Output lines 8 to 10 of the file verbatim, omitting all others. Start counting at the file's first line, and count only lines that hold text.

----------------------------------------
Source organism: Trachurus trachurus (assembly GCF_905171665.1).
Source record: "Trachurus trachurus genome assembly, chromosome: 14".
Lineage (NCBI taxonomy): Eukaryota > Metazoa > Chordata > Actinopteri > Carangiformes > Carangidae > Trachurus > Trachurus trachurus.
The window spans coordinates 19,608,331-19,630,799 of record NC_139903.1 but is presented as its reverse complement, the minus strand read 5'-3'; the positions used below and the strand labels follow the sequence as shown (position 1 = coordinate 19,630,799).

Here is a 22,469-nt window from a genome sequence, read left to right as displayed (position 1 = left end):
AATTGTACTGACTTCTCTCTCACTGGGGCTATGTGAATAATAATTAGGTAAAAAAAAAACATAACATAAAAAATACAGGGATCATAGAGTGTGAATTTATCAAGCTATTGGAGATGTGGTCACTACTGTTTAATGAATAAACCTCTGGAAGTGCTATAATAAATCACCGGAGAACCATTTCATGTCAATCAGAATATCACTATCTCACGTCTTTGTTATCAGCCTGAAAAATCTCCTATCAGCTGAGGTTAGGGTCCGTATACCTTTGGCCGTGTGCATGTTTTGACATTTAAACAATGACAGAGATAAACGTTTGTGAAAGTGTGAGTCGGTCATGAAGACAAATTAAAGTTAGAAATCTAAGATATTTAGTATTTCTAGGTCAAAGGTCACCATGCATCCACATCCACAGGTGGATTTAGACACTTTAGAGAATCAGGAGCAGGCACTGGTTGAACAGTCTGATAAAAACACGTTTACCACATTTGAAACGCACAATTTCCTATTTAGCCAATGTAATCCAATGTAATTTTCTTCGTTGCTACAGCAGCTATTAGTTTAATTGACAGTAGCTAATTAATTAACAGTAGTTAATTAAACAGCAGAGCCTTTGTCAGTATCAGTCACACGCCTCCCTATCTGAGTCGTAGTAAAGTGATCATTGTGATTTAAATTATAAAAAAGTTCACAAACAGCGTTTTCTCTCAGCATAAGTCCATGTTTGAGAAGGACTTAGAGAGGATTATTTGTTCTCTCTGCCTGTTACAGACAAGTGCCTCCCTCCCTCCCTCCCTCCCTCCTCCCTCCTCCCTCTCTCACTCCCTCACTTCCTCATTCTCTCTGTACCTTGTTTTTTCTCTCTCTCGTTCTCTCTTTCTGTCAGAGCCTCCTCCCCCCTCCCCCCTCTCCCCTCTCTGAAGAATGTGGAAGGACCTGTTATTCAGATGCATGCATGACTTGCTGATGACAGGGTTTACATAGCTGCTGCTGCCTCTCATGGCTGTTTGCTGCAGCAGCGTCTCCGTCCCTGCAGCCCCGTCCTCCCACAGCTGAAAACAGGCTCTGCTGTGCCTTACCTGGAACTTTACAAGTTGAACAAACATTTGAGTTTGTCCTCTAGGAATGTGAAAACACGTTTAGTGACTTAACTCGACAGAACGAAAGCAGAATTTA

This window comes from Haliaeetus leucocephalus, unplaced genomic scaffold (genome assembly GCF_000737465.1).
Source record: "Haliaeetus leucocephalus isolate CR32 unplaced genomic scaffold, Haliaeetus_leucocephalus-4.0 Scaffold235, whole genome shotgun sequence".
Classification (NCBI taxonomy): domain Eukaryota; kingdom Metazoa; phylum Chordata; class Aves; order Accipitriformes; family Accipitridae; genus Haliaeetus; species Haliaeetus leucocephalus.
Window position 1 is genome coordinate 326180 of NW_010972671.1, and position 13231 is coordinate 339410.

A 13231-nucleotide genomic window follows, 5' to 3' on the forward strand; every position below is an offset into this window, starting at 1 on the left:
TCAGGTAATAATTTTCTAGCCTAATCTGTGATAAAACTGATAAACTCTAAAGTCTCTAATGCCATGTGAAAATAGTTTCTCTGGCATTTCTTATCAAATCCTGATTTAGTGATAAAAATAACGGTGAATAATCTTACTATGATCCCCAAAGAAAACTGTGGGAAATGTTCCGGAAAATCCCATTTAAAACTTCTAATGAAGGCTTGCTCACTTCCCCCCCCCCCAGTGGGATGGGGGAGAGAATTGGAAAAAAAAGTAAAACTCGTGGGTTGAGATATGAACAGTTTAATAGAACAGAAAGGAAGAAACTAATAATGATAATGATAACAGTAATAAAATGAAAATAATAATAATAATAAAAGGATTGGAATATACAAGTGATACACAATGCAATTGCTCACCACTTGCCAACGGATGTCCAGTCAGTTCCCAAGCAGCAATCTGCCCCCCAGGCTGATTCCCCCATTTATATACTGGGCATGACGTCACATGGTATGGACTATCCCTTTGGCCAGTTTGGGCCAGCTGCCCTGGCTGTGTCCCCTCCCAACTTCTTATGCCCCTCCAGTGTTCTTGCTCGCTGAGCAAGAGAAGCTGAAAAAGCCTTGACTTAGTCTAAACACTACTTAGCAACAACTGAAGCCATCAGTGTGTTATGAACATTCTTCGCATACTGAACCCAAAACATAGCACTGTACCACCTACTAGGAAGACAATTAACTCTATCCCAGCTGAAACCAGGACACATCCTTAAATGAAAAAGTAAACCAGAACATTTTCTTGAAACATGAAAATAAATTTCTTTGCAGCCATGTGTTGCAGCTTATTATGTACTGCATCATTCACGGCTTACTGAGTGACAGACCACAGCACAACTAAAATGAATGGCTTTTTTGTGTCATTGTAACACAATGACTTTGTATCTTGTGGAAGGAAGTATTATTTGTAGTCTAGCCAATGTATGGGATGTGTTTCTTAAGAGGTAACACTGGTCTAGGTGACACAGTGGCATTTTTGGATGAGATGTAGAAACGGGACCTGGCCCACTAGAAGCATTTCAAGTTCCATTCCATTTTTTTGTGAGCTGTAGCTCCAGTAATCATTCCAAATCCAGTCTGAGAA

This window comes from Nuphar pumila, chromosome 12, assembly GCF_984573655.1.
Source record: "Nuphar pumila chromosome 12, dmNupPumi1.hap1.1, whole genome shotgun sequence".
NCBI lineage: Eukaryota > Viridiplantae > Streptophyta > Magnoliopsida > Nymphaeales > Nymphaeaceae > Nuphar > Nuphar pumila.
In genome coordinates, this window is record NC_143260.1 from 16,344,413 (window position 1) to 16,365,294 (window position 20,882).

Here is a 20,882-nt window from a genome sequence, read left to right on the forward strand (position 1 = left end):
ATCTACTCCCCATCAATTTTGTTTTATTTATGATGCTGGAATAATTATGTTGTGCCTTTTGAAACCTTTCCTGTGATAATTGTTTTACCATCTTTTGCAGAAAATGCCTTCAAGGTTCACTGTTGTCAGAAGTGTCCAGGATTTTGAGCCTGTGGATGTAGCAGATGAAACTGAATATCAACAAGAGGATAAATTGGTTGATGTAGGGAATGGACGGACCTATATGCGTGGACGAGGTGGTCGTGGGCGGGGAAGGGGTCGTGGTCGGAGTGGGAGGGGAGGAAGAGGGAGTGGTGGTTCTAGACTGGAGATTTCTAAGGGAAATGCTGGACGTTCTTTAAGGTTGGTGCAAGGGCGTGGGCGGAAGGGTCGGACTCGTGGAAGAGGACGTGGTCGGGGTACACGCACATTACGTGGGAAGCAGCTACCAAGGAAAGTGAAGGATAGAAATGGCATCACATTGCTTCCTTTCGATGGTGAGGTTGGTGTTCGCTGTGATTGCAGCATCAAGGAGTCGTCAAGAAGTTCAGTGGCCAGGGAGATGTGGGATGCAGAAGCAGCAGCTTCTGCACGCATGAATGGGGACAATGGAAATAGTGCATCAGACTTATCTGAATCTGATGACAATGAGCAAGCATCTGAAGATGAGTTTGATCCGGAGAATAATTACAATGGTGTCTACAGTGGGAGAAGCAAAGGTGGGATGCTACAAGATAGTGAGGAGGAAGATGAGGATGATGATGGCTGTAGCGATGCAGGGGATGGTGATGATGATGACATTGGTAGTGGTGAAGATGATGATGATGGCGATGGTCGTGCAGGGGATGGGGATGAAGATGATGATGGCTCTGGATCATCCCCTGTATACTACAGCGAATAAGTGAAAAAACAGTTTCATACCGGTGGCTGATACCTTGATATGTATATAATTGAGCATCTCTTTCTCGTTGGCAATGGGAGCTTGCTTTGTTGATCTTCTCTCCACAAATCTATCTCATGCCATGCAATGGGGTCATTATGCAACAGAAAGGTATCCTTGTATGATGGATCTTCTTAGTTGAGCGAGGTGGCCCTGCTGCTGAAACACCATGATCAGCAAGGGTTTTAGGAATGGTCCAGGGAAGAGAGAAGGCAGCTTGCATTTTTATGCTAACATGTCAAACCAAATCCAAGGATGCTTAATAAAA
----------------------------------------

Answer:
Source record: "Haliaeetus leucocephalus isolate CR32 unplaced genomic scaffold, Haliaeetus_leucocephalus-4.0 Scaffold235, whole genome shotgun sequence".
Classification (NCBI taxonomy): domain Eukaryota; kingdom Metazoa; phylum Chordata; class Aves; order Accipitriformes; family Accipitridae; genus Haliaeetus; species Haliaeetus leucocephalus.
Window position 1 is genome coordinate 326180 of NW_010972671.1, and position 13231 is coordinate 339410.